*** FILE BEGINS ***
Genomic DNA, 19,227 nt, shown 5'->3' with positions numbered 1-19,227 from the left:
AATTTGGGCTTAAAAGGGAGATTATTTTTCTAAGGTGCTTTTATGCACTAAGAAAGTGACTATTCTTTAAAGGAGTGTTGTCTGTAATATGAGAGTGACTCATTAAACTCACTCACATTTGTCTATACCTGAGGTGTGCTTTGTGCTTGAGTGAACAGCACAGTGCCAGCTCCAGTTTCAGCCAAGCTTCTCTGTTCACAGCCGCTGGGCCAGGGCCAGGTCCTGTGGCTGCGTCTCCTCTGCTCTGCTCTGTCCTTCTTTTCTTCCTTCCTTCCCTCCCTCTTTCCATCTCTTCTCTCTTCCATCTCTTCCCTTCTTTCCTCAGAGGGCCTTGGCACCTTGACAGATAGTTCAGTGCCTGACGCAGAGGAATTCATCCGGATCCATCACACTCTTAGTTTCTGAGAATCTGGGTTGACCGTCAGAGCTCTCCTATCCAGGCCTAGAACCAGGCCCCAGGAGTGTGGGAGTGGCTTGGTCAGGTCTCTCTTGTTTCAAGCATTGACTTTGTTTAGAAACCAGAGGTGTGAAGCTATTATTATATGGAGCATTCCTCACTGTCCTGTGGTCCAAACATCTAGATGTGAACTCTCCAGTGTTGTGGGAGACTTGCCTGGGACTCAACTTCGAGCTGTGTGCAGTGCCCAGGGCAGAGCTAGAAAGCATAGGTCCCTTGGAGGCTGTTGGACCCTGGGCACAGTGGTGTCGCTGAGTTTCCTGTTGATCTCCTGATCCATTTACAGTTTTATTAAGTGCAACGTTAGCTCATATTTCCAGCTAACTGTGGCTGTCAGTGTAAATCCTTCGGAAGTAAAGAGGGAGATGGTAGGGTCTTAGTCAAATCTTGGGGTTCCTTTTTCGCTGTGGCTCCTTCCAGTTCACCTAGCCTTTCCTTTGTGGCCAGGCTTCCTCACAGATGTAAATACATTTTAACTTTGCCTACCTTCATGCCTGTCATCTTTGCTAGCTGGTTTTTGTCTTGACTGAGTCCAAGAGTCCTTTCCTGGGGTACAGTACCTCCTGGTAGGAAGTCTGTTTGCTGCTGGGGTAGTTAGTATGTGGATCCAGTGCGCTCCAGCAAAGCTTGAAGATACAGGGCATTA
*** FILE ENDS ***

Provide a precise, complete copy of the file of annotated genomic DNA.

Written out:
Genomic DNA, 19,227 nt, shown 5'->3' with positions numbered 1-19,227 from the left:
AATTTGGGCTTAAAAGGGAGATTATTTTTCTAAGGTGCTTTTATGCACTAAGAAAGTGACTATTCTTTAAAGGAGTGTTGTCTGTAATATGAGAGTGACTCATTAAACTCACTCACATTTGTCTATACCTGAGGTGTGCTTTGTGCTTGAGTGAACAGCACAGTGCCAGCTCCAGTTTCAGCCAAGCTTCTCTGTTCACAGCCGCTGGGCCAGGGCCAGGTCCTGTGGCTGCGTCTCCTCTGCTCTGCTCTGTCCTTCTTTTCTTCCTTCCTTCCCTCCCTCTTTCCATCTCTTCTCTCTTCCATCTCTTCCCTTCTTTCCTCAGAGGGCCTTGGCACCTTGACAGATAGTTCAGTGCCTGACGCAGAGGAATTCATCCGGATCCATCACACTCTTAGTTTCTGAGAATCTGGGTTGACCGTCAGAGCTCTCCTATCCAGGCCTAGAACCAGGCCCCAGGAGTGTGGGAGTGGCTTGGTCAGGTCTCTCTTGTTTCAAGCATTGACTTTGTTTAGAAACCAGAGGTGTGAAGCTATTATTATATGGAGCATTCCTCACTGTCCTGTGGTCCAAACATCTAGATGTGAACTCTCCAGTGTTGTGGGAGACTTGCCTGGGACTCAACTTCGAGCTGTGTGCAGTGCCCAGGGCAGAGCTAGAAAGCATAGGTCCCTTGGAGGCTGTTGGACCCTGGGCACAGTGGTGTCGCTGAGTTTCCTGTTGATCTCCTGATCCATTTACAGTTTTATTAAGTGCAACGTTAGCTCATATTTCCAGCTAACTGTGGCTGTCAGTGTAAATCCTTCGGAAGTAAAGAGGGAGATGGTAGGGTCTTAGTCAAATCTTGGGGTTCCTTTTTCGCTGTGGCTCCTTCCAGTTCACCTAGCCTTTCCTTTGTGGCCAGGCTTCCTCACAGATGTAAATACATTTTAACTTTGCCTACCTTCATGCCTGTCATCTTTGCTAGCTGGTTTTTGTCTTGACTGAGTCCAAGAGTCCTTTCCTGGGGTACAGTACCTCCTGGTAGGAAGTCTGTTTGCTGCTGGGGTAGTTAGTATGTGGATCCAGTGCGCTCCAGCAAAGCTTGAAGATACAGGGCATTA